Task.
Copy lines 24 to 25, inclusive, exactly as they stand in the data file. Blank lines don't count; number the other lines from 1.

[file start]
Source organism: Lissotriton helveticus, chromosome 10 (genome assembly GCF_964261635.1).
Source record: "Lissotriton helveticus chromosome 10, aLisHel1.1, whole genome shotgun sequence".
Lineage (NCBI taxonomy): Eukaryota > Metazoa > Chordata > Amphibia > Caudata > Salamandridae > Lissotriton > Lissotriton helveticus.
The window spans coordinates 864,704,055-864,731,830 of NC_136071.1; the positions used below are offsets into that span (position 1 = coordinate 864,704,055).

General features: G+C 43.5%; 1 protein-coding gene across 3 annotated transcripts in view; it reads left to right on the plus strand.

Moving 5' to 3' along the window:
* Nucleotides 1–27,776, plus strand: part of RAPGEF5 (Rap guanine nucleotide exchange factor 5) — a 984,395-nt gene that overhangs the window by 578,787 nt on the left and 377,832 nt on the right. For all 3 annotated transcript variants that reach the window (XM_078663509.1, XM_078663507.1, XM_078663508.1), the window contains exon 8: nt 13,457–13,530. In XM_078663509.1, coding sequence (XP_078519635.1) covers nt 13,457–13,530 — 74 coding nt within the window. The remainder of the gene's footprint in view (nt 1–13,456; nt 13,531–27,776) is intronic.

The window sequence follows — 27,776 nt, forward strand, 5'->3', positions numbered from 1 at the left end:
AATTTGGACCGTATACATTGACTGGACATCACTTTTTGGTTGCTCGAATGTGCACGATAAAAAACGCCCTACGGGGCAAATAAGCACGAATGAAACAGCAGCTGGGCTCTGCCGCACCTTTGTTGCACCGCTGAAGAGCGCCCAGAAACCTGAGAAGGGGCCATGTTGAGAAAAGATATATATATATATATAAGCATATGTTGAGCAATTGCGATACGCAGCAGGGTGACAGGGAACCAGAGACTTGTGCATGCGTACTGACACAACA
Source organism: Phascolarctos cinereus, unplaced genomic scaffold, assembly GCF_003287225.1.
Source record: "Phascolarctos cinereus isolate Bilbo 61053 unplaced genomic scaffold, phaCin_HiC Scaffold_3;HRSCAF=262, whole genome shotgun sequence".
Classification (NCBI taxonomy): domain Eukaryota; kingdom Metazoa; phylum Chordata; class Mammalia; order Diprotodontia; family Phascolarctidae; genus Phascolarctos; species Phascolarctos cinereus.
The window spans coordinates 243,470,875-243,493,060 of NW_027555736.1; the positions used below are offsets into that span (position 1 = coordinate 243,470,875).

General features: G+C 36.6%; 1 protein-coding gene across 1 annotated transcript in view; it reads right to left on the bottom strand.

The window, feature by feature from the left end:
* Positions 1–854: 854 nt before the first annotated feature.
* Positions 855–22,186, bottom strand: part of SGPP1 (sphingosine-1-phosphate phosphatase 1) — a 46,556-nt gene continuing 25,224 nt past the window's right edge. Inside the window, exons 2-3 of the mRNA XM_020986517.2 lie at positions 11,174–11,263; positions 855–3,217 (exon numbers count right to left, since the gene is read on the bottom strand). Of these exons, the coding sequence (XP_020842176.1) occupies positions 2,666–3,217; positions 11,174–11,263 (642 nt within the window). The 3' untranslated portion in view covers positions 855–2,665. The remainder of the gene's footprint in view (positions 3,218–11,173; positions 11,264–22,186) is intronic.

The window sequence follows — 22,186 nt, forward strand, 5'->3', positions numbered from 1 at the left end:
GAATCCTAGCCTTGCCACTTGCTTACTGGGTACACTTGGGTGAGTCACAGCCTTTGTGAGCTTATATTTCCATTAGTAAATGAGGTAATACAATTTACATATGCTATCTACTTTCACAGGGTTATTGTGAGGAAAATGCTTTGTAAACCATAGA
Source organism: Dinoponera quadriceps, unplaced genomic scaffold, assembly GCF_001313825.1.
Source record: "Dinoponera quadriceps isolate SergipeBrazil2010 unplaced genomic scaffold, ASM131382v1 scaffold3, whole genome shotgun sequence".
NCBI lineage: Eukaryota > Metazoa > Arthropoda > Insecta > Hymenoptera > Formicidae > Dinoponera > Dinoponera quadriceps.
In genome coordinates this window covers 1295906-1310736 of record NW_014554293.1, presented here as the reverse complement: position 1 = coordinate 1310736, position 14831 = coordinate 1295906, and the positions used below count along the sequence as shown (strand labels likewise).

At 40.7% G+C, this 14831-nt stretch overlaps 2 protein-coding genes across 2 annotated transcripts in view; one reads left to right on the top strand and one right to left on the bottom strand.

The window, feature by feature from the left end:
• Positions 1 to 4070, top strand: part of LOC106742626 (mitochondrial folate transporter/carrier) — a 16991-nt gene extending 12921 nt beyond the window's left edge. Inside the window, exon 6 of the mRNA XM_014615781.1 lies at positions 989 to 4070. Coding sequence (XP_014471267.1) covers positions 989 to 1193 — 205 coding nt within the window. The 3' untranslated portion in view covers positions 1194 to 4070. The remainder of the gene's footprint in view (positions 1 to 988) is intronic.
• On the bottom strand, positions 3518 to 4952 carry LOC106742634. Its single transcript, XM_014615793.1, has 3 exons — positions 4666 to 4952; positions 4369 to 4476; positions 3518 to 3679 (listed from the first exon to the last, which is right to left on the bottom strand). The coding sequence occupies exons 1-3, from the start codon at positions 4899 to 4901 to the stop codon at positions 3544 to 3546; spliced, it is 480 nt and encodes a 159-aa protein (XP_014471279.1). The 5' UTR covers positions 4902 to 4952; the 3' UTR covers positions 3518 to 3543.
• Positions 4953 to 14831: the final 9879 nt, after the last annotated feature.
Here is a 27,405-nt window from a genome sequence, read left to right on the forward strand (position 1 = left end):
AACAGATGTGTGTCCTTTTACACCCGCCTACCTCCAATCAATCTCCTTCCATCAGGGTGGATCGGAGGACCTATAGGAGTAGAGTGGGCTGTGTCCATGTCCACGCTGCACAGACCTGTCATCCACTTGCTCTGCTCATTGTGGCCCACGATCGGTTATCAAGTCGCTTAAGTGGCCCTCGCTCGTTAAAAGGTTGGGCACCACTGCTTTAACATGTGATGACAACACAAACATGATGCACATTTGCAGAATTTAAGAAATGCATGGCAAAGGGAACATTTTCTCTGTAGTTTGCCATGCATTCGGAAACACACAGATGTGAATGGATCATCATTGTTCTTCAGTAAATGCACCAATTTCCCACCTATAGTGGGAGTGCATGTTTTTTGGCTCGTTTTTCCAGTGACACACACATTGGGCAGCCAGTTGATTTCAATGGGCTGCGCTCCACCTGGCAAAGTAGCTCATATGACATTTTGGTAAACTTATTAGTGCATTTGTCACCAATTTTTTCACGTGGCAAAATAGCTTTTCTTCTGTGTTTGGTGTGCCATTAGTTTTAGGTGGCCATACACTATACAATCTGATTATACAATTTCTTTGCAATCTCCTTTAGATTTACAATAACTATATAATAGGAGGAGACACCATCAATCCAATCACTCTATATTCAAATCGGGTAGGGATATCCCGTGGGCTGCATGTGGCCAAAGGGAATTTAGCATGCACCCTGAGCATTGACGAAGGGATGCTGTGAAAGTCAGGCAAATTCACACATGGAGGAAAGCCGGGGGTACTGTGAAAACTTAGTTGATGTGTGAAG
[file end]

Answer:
At 40.7% G+C, this 14831-nt stretch overlaps 2 protein-coding genes across 2 annotated transcripts in view; one reads left to right on the top strand and one right to left on the bottom strand.

The window, feature by feature from the left end: